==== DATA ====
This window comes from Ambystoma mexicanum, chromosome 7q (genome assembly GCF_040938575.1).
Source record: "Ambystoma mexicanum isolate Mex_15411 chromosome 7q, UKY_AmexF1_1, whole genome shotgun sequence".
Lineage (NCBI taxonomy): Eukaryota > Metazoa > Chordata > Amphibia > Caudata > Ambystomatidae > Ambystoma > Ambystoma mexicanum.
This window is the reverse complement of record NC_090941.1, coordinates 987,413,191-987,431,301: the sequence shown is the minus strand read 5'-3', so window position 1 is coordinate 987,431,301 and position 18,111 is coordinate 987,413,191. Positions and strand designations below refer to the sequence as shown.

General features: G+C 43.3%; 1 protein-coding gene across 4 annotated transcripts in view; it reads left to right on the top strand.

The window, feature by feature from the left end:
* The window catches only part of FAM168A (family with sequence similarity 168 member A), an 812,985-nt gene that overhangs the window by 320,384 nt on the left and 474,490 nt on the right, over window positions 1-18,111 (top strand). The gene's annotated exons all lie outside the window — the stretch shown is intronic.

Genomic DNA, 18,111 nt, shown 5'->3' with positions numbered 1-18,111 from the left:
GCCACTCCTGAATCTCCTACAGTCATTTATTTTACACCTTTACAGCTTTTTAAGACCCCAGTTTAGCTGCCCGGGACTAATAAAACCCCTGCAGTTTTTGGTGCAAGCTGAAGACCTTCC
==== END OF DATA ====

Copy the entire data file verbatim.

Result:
This window comes from Ambystoma mexicanum, chromosome 7q (genome assembly GCF_040938575.1).
Source record: "Ambystoma mexicanum isolate Mex_15411 chromosome 7q, UKY_AmexF1_1, whole genome shotgun sequence".
Lineage (NCBI taxonomy): Eukaryota > Metazoa > Chordata > Amphibia > Caudata > Ambystomatidae > Ambystoma > Ambystoma mexicanum.
This window is the reverse complement of record NC_090941.1, coordinates 987,413,191-987,431,301: the sequence shown is the minus strand read 5'-3', so window position 1 is coordinate 987,431,301 and position 18,111 is coordinate 987,413,191. Positions and strand designations below refer to the sequence as shown.

General features: G+C 43.3%; 1 protein-coding gene across 4 annotated transcripts in view; it reads left to right on the top strand.

The window, feature by feature from the left end:
* The window catches only part of FAM168A (family with sequence similarity 168 member A), an 812,985-nt gene that overhangs the window by 320,384 nt on the left and 474,490 nt on the right, over window positions 1-18,111 (top strand). The gene's annotated exons all lie outside the window — the stretch shown is intronic.

Genomic DNA, 18,111 nt, shown 5'->3' with positions numbered 1-18,111 from the left:
GCCACTCCTGAATCTCCTACAGTCATTTATTTTACACCTTTACAGCTTTTTAAGACCCCAGTTTAGCTGCCCGGGACTAATAAAACCCCTGCAGTTTTTGGTGCAAGCTGAAGACCTTCC